Completed questionnaires were extracted from the secured server of the ICPCovid website, exported to a Microsoft Excel 2016 spreadsheet for cleaning and coding, and subsequently transferred to STATA version 14.1 (StataCorp, College Station, TX, USA) for analysis.
Community perception about COVID-19 existence was defined as the proportion of respondents in the province who believed that COVID-19 exists. Community COVID-19 vaccine acceptance was defined as the proportion of respondents in the province who would be willing to receive a COVID-19 vaccine. As the two aggregated variables were not normally distributed, we used median values to dichotomize them into high- and low-level categories. Community perception of the existence of COVID-19 was considered high if at least the median of the respondents believed in the existence of the disease. Community COVID-19 vaccine acceptance was considered as high if at least the median of respondents would accept to be vaccinated [20,21].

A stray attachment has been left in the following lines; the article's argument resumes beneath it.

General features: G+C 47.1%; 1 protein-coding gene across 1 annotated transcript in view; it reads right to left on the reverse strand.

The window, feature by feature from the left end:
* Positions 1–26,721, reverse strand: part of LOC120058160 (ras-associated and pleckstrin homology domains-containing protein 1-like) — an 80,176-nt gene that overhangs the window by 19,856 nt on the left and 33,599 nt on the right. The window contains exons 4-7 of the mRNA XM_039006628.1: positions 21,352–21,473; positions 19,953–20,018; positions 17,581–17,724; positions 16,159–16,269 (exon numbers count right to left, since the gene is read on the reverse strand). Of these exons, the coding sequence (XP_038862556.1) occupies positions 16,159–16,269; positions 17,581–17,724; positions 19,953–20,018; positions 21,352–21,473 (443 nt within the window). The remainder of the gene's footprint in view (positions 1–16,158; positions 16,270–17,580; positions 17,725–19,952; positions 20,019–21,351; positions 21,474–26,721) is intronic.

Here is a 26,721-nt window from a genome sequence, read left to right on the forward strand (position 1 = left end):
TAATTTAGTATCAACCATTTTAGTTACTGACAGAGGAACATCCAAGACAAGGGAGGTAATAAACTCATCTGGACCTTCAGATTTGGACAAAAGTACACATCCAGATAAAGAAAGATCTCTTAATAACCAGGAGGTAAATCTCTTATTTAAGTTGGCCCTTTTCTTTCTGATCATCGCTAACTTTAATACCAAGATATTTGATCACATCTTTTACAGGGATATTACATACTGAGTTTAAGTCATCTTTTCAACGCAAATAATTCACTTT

Categorical variables were summarized as frequencies and proportions, continuous variables as mean and standard deviation (SD) or median and interquartile range (IQR).
The association between dependent and independent variables was determined using crude and adjusted odds ratios (OR), with 95% confidence intervals (95% CI). P-values < 0.05 were considered significant. We used two-level mixed-effect logistic regression modelling to simultaneously investigate community and individual level factors associated with the acceptance of a COVID-19 vaccine, considering between-province variation.